By default, the One UI launcher on Galaxy phones makes you scroll all the way back to the left when you hit the end of your app list. Luckily, Samsung has its own solution to help fix this problem if it annoys you. Save yourself a bunch of extra swipes and read on to learn more.
One of the coolest things about Android is the ability to tweak things to your liking. When it comes to Galaxy phones, Samsung is no stranger to adding extra customizations. Want to add an equalizer to your volume panel? Samsung has an app specifically for that — no joke.
If you're using Samsung's default keyboard on a Galaxy or Gboard on any Android phone, here's a cool trick you should know about.
In the past, if you upgraded to a new Galaxy or if you had to factory reset your existing one to fix an issue, you had to restore your home screen layout manually. Your wallpaper, widgets, icon placement, and launcher settings were all dependent on you to be put back in their place. Thankfully, this isn't an issue anymore.
Are you the kind of person to never close tabs in your browser? With so many tabs, the overview menu becomes congested, making it difficult to go back. But it doesn't have to be that way.
Undo. Redo. These two actions are forever intertwined, but they're missing from the standard keyboard on Android. Accidentally delete a word, and there is no Ctrl + Z to undo this mistake. But there is finally a solution available on Samsung Galaxy phones.
No matter how you feel about Apple, I think most Samung fans would agree that AirPods have some great features, including the ability to pair and use the earbuds without messing around with Bluetooth settings. But did you know your Samsung Galaxy S20 has this feature as well?
If you're using a VPN app to block ads or secure your Galaxy's internet connection, Samsung has decided you need yet another non-dismissible notification from One UI to tell you about it. Not just a status bar indicator like Bluetooth or Wi-Fi, but a full-size alert that can't be dismissed. The entire time your always-on VPN is running.
Bloatware is a problem on Android, and it's not just a Samsung thing. Removing apps that have the Uninstall or Disable button grayed out in Settings has always involved sending ADB commands to your phone from a computer, which itself was always such a pain to set up. Thankfully, that has finally changed.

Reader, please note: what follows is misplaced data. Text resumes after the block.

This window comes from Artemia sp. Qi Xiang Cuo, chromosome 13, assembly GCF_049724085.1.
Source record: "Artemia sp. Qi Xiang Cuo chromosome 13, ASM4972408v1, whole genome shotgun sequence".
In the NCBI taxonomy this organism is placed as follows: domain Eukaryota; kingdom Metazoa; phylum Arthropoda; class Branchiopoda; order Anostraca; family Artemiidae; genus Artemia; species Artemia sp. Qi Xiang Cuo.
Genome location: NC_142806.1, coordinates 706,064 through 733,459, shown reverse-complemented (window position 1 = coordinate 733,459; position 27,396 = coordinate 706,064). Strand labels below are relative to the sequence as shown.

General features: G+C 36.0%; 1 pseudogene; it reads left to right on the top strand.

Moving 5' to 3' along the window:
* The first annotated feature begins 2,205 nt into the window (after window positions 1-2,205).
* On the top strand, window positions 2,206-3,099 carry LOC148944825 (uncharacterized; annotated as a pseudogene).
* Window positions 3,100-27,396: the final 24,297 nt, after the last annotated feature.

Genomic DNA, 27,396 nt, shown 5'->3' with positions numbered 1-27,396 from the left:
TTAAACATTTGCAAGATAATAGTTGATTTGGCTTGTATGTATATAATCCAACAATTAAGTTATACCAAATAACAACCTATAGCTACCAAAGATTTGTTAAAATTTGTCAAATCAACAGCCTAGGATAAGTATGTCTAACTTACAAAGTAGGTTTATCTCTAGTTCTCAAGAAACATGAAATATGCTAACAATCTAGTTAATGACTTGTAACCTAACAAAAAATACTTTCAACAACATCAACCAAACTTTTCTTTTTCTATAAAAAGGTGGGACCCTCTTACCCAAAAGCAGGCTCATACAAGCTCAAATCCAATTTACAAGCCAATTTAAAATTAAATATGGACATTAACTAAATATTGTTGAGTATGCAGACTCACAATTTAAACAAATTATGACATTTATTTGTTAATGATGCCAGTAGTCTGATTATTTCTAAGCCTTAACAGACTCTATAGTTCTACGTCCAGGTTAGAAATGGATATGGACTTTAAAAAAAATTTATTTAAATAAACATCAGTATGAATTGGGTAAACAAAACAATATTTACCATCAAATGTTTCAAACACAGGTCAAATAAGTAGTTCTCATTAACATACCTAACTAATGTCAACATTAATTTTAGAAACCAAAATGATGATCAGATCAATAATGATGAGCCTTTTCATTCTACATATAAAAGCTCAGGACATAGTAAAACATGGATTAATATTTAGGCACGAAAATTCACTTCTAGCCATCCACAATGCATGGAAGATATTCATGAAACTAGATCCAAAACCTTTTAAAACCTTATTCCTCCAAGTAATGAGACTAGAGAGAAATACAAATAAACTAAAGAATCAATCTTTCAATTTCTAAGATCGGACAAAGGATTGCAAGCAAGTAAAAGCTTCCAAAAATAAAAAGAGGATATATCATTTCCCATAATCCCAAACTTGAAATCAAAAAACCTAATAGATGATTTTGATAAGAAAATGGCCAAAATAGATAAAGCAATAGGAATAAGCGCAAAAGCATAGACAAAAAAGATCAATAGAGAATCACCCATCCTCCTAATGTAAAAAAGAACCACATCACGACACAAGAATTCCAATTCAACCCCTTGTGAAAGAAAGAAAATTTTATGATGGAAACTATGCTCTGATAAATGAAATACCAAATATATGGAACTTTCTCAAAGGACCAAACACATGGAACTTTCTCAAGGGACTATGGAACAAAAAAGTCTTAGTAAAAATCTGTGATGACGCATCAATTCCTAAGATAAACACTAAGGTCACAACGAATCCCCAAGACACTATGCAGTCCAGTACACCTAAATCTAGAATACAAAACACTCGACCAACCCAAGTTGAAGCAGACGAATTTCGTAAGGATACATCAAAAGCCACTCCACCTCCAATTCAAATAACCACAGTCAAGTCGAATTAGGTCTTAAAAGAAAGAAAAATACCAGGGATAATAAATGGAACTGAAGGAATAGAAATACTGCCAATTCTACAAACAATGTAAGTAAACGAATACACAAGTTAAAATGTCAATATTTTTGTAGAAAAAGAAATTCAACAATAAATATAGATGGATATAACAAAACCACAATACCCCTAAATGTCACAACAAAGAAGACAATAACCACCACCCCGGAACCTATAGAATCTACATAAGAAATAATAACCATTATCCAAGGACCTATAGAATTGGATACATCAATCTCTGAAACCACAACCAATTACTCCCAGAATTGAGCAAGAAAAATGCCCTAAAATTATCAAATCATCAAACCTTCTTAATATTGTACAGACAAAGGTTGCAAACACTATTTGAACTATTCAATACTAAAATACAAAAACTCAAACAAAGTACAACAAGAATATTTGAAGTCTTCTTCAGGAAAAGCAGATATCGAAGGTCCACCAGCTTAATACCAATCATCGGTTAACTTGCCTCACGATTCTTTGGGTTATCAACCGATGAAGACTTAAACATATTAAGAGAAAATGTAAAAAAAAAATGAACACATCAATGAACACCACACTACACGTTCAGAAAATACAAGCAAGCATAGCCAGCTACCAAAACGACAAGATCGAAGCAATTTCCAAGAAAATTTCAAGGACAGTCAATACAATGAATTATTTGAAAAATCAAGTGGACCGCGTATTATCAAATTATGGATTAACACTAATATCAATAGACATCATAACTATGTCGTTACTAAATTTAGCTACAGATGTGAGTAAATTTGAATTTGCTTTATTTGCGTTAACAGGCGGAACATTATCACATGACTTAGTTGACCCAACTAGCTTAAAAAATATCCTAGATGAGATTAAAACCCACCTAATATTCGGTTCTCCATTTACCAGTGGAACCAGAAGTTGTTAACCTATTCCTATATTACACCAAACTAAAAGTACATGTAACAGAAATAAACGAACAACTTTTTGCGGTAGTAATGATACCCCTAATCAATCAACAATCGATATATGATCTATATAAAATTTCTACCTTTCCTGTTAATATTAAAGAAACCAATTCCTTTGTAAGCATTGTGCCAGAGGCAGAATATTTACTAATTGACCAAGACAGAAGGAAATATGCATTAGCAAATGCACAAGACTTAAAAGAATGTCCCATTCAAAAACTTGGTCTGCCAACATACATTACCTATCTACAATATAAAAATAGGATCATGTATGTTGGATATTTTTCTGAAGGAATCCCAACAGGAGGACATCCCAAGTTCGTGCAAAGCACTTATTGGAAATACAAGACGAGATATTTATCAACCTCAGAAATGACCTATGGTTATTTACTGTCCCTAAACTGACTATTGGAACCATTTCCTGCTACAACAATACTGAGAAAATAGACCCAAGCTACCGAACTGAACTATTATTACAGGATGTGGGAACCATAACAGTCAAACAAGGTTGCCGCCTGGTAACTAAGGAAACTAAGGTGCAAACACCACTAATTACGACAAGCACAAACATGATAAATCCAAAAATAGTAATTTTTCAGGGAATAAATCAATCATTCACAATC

You can't beat Samsung's hardware, but their software still isn't for everyone. That's the thing, though — software can be replaced. So if you're more a fan of Google's vision for Android, but you can't get enough of Samsung's beautiful screens and build quality, you're just 11 steps away from getting the best of both worlds.
Nearly ten years since the first Galaxy Note and yet the Galaxy Note 20 still hasn't solved one of its biggest problems: bloatware. There are still over 20 redundant or unnecessary apps that are on this $1,000+ phone. But while it does require some advanced tools, it's still possible to remove them.
If you have a Samsung device, you probably know the hassle of dealing with both the Galaxy Store and the Google Play Store at the same time for apps. Samsung's offering is forced onto you whether you like it or not; however, it's the only way to officially receive essential updates for your Samsung apps. The good news? You can keep on top of these updates with a super simple trick.
Samsung's stock Galaxy Themes system leaves much to be desired with its restrictive and expensive theme packs. Back in the day, the gold standard for Android theming was CyanogenMod Theme Engine. And while it no longer exists, a successor has emerged to fill the void.
An unfortunate byproduct of Samsung's One UI version of Android is redundancy, where you have the Google/AOSP way of doing things mixed with Samsung's methods at the same time.
With Samsung's One UI version of Android, it's easier than ever to take a screenshot and quickly edit the captured image. However, the downside to that convenience has manifested itself in an overlay ribbon that can also get in the way.
The Galaxy S20's Wireless PowerShare is a must-use feature. With even the base model packing a 4,000 mAh battery, you have more than enough juice for all your Qi-enabled devices. The default settings make it so that in certain situations, you may have to choose between your phone or wireless earbuds, but you can change that.
The Galaxy S20 Ultra can take pictures at 100x zoom. The regular S20 and S20+ can both do 30x for photos. But when you're shooting video, these same models are limited to 20x zoom for some reason — that is, unless you know where to look.
It's nice having a dark theme on Android 10 and One UI 2, but setting it on a schedule takes it a step further. Imagine the light theme turning on every morning, and the dark theme taking over after sunset — all automatically. It sounds pretty simple, but it's one of those things you wouldn't know you need until you try it.
The first thing any Android power user does with their phone is unlocked the Developer options. The hidden menu has many low-level tweaks, such as forcing Dark mode on all apps, speeding up animations, or enabling hidden Quick Setting tiles. And most modifications require nothing more than hitting a toggle.
Your S20 has a shortcut for Samsung Pay along the bottom of the home screen. But it tends to get in the way sometimes, especially if you're using the new Android 10 gestures in One UI 2. Besides, if you don't use the feature, you probably don't want that little white line at the bottom of your screen anyway.